Upon the cross, as he was dying, Jesus said “It is finished.” This may have primary reference to the full work to which he was called. It all was finished. He was incarnate by the virgin Mary, lived a sinless life, accomplished ALL that he was sent to do, and then died on the cross. Upon his death “it was finished.”

But his word must also have reference to our salvation. “It is finished.” Jesus paid it all.

Sin had left a crimson stain, he washed it white as snow.

How easy we forget that message of the Gospel. Jesus paid it ALL. Our salvation was finished at the cross. We can add nothing to it. Christ’s sacrifice was sufficient for the sins of His people.

This means, among other things, that there is no need for any other sacrifice. There is no need for animal sacrifices, for as the author of the book of Hebrews tells us “it is impossible by the blood of bulls and goats to take away sin.” We learn also in Hebrews that Christ did away with the sacrificial system because his sacrifice of himself truly took away sin, bringing forgiveness and crediting us with his righteousness.

Our text this morning tells us of the futility of the priestly sacrifices. It says, “And every priest stands DAILY at his service, offering repeatedly the same sacrifices, which can never take away sins.” Now, the fact that this verse speaks of priests and their sacrifices in the present tense seems to imply the temple was still standing when this was written. And so, on that argument, the book of Hebrews was written before 70 AD, the year Jerusalem fell. Once the city fell to the Romans, and the temple with it, the sacrifices ended. But Christians had, for a generation, stopped sacrificing animals; ever since Christ’s death and resurrection. The Christians knew that the power of Christ’s sacrifice was enough to end sacrifices for ever. And so we do not look forward, as some to, to sacrifices ever returning to some rebuilt temple. The sacrifice of Jesus Christ paid it all.

Imagine going up to the register to pay your bill after a meal at an expensive restaurant. You try to hand them your credit card and they say “Someone has already paid it all for you.” Who would then ask the restaurant to charge more? Who would desires to hand over money when the bill is already paid? And likewise, who would desire the worthless sacrifice of animals when we have the worthy sacrifice of Christ? His sacrifice was sufficient for the ending of animals sacrifices forever.

Then also, because Christ’s single sacrifice was sufficient, there is no need for him to be re-sacrificed. Christ died once and for all. He then ascended and IS seated at the right of God the Father. He WILL come again with glory to judge the living and the dead. He IS in heave, He WILL return. So we understand that in the communion meal itself, Christ does not return to be re-sacrificed. He is in heaven, and His return will be come only in the last days.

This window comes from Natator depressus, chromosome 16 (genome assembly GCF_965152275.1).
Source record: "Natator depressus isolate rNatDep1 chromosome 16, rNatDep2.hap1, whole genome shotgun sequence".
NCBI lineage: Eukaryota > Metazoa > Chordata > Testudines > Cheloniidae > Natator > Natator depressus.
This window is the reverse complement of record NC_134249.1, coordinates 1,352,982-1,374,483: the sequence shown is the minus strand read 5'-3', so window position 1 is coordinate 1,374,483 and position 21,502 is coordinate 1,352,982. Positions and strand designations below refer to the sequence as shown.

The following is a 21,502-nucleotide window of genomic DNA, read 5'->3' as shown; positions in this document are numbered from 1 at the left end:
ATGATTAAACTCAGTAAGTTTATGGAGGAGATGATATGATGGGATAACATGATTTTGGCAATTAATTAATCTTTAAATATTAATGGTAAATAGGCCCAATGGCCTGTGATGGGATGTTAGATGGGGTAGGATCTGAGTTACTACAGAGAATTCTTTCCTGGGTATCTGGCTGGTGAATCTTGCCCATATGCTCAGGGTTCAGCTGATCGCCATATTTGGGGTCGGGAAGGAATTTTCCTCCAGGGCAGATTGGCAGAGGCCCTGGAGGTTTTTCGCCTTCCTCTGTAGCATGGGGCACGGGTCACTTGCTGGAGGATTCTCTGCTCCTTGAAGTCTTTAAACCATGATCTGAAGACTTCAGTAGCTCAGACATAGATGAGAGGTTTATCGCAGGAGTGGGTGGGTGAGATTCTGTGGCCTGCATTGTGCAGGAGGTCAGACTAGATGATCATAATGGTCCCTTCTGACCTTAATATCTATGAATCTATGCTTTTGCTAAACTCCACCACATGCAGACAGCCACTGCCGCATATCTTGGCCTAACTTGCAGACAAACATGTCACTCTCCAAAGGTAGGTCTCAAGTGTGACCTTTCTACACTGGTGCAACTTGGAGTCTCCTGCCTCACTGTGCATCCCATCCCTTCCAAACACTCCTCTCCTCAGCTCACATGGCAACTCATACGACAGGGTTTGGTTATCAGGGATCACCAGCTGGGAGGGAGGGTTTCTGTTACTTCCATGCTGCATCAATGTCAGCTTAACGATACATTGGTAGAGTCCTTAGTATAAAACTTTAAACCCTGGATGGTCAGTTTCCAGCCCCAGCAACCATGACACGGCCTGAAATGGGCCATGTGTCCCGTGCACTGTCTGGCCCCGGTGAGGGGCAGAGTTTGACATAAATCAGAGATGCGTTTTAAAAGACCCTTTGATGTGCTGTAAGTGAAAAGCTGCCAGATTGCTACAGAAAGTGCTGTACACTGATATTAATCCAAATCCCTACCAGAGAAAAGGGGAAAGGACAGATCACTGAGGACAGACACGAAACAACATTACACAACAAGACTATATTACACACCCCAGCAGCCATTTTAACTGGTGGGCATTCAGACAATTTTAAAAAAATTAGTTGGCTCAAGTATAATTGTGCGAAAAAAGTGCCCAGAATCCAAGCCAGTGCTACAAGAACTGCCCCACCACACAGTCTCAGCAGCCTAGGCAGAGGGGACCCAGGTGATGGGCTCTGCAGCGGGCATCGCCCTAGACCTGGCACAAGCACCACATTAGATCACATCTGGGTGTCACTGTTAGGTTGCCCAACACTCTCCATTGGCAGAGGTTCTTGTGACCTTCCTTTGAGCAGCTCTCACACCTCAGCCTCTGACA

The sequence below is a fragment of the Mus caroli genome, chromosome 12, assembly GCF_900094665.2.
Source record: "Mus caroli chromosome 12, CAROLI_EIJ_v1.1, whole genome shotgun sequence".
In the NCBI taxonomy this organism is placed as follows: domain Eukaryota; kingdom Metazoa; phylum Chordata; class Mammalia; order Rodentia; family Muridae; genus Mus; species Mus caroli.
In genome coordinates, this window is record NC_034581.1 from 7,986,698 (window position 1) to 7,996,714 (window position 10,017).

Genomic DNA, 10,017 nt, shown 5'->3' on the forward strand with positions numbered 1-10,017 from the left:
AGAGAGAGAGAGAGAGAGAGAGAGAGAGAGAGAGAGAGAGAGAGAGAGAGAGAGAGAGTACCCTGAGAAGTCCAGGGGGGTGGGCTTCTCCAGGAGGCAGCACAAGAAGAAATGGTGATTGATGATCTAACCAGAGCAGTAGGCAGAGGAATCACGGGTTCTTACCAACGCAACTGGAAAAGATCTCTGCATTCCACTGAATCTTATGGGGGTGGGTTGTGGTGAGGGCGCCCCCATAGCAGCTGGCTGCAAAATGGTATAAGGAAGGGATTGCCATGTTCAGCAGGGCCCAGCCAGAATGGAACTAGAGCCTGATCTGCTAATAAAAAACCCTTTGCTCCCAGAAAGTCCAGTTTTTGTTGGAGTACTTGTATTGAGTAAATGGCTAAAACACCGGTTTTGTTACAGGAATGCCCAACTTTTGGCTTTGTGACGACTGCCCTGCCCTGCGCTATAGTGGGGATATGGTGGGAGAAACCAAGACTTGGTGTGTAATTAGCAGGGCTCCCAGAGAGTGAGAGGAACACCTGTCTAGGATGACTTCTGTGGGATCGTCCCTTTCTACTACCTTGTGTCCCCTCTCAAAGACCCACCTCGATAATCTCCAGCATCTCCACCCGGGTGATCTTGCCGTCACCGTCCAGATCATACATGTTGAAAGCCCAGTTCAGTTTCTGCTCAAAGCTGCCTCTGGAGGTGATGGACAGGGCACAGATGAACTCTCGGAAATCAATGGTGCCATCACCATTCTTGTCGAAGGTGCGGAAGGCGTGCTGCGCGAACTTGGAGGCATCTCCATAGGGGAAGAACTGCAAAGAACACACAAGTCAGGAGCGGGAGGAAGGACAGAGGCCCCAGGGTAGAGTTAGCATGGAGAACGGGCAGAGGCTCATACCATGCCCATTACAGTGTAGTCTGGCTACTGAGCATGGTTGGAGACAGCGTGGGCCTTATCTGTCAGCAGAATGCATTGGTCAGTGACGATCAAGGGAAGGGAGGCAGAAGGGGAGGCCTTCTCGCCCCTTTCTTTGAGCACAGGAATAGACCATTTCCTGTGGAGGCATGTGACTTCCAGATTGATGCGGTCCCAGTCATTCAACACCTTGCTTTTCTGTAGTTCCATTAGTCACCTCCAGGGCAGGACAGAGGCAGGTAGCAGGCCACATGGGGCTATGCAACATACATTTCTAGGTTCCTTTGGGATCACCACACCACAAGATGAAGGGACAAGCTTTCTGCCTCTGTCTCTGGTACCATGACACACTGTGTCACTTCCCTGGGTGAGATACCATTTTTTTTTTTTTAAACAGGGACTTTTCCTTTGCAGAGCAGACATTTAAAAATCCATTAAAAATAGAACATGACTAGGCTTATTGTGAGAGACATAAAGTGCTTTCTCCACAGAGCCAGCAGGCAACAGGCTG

Not only is it unnecessary to re-sacrifice Christ, but such an idea would be an affront to the power of Christ’s single sacrifice. To re-sacrifice him would be to overlook that he himself said “it is finished.” His single sacrifice was truly with great power.

B. Many

This power of Christ single sacrifice is also seen in that he died for “many.”

Hebrews 9:28 says: “so Christ, having been offered once to bear the sins of MANY, will appear a second time, not to deal with sin but to save those who are eagerly waiting for him.”

Christ bore the sins of many.

As Calvinists (as Christians) we must naturally note that “many” is not “all.” While sometimes the Scriptures, in reference to salvation in Christ, do say “all” the context tells us that the author’s mean “all” to be referring to both Jews and Gentiles. Christ died for ALL KINDS of peoples. Jesus died not die to universally save ALL people, but he does save ALL HIS PEOPLE. And that shows his great power.

Unlike the chaplains who gave up their life jackets that 1 person may live, Christ gave up his life so that many millions of people will have eternal life.

That shows you how much more powerful Christ is than any man. His power is not twice as much as an ordinary man, nor 100 times, nor even a millions times greater. It is infinitely greater, and Christ’s death was sufficient for the salvation of AS MANY AS the Lord has predestined and determined to call to Him.

None can stand in the way of the power of God.

II. The Love of Christ’s Single Sacrifice

Now, Christ’s single sacrifice was not only powerful, it was loving.

God, so loved the world that He gave his only son.

God shows his love for us in that while we were still sinners, Christ died for us.

By this we know love, that he laid down his life for us.

And the life I now live in the flesh I live by faith in the Son of God, who loved me and gave himself for me.

So it is clear that God the Father loves us, and God the Son loves us.

Well then how about the Holy Spirit? Does He love as well?

To answer this we should note that among the fruit of the Spirit is love. And Romans 5:5 supports this in saying that “God’s love has been poured into our hearts through the Holy Spirit.” Clearly the Holy Spirit loves us along with God the Father and God the Son, united as three in one.

What is most remarkable about the Love of Christ’s Single Sacrifice is that is personalized. It is a love not only for “many” but a love for YOU.